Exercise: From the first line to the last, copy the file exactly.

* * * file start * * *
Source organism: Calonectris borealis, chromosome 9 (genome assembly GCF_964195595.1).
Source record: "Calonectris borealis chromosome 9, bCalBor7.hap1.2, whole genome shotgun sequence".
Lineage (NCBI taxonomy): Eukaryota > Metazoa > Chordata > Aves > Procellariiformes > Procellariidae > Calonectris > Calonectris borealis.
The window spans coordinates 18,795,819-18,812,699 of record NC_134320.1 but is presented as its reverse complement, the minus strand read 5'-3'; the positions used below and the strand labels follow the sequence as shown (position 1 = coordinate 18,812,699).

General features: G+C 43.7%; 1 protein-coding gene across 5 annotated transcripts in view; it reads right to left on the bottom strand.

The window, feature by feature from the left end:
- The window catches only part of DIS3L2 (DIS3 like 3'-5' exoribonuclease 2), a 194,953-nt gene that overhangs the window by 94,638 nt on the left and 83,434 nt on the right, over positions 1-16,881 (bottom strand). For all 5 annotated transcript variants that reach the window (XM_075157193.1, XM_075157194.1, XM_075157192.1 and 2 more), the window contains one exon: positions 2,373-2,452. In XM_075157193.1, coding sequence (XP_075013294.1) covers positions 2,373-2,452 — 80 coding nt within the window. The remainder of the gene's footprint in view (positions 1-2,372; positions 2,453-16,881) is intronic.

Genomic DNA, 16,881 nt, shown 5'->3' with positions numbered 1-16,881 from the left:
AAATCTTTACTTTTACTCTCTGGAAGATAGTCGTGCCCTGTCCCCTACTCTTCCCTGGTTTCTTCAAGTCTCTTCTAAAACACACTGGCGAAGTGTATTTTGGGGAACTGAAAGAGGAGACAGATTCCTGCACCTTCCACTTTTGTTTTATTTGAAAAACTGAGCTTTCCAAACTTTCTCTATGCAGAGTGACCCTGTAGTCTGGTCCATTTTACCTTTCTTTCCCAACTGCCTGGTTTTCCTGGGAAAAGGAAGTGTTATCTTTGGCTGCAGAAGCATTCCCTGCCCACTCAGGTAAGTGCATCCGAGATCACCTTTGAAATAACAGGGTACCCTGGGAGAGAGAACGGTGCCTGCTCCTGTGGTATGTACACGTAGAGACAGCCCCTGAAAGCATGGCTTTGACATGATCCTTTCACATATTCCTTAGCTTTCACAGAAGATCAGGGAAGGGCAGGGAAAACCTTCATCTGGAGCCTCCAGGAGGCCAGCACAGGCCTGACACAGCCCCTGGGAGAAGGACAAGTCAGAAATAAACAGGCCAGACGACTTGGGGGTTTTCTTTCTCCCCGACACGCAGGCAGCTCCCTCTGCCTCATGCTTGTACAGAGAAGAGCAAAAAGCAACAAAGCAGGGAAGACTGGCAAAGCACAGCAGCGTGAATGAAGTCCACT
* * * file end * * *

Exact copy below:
Source organism: Calonectris borealis, chromosome 9 (genome assembly GCF_964195595.1).
Source record: "Calonectris borealis chromosome 9, bCalBor7.hap1.2, whole genome shotgun sequence".
Lineage (NCBI taxonomy): Eukaryota > Metazoa > Chordata > Aves > Procellariiformes > Procellariidae > Calonectris > Calonectris borealis.
The window spans coordinates 18,795,819-18,812,699 of record NC_134320.1 but is presented as its reverse complement, the minus strand read 5'-3'; the positions used below and the strand labels follow the sequence as shown (position 1 = coordinate 18,812,699).

General features: G+C 43.7%; 1 protein-coding gene across 5 annotated transcripts in view; it reads right to left on the bottom strand.

The window, feature by feature from the left end:
- The window catches only part of DIS3L2 (DIS3 like 3'-5' exoribonuclease 2), a 194,953-nt gene that overhangs the window by 94,638 nt on the left and 83,434 nt on the right, over positions 1-16,881 (bottom strand). For all 5 annotated transcript variants that reach the window (XM_075157193.1, XM_075157194.1, XM_075157192.1 and 2 more), the window contains one exon: positions 2,373-2,452. In XM_075157193.1, coding sequence (XP_075013294.1) covers positions 2,373-2,452 — 80 coding nt within the window. The remainder of the gene's footprint in view (positions 1-2,372; positions 2,453-16,881) is intronic.

Genomic DNA, 16,881 nt, shown 5'->3' with positions numbered 1-16,881 from the left:
AAATCTTTACTTTTACTCTCTGGAAGATAGTCGTGCCCTGTCCCCTACTCTTCCCTGGTTTCTTCAAGTCTCTTCTAAAACACACTGGCGAAGTGTATTTTGGGGAACTGAAAGAGGAGACAGATTCCTGCACCTTCCACTTTTGTTTTATTTGAAAAACTGAGCTTTCCAAACTTTCTCTATGCAGAGTGACCCTGTAGTCTGGTCCATTTTACCTTTCTTTCCCAACTGCCTGGTTTTCCTGGGAAAAGGAAGTGTTATCTTTGGCTGCAGAAGCATTCCCTGCCCACTCAGGTAAGTGCATCCGAGATCACCTTTGAAATAACAGGGTACCCTGGGAGAGAGAACGGTGCCTGCTCCTGTGGTATGTACACGTAGAGACAGCCCCTGAAAGCATGGCTTTGACATGATCCTTTCACATATTCCTTAGCTTTCACAGAAGATCAGGGAAGGGCAGGGAAAACCTTCATCTGGAGCCTCCAGGAGGCCAGCACAGGCCTGACACAGCCCCTGGGAGAAGGACAAGTCAGAAATAAACAGGCCAGACGACTTGGGGGTTTTCTTTCTCCCCGACACGCAGGCAGCTCCCTCTGCCTCATGCTTGTACAGAGAAGAGCAAAAAGCAACAAAGCAGGGAAGACTGGCAAAGCACAGCAGCGTGAATGAAGTCCACT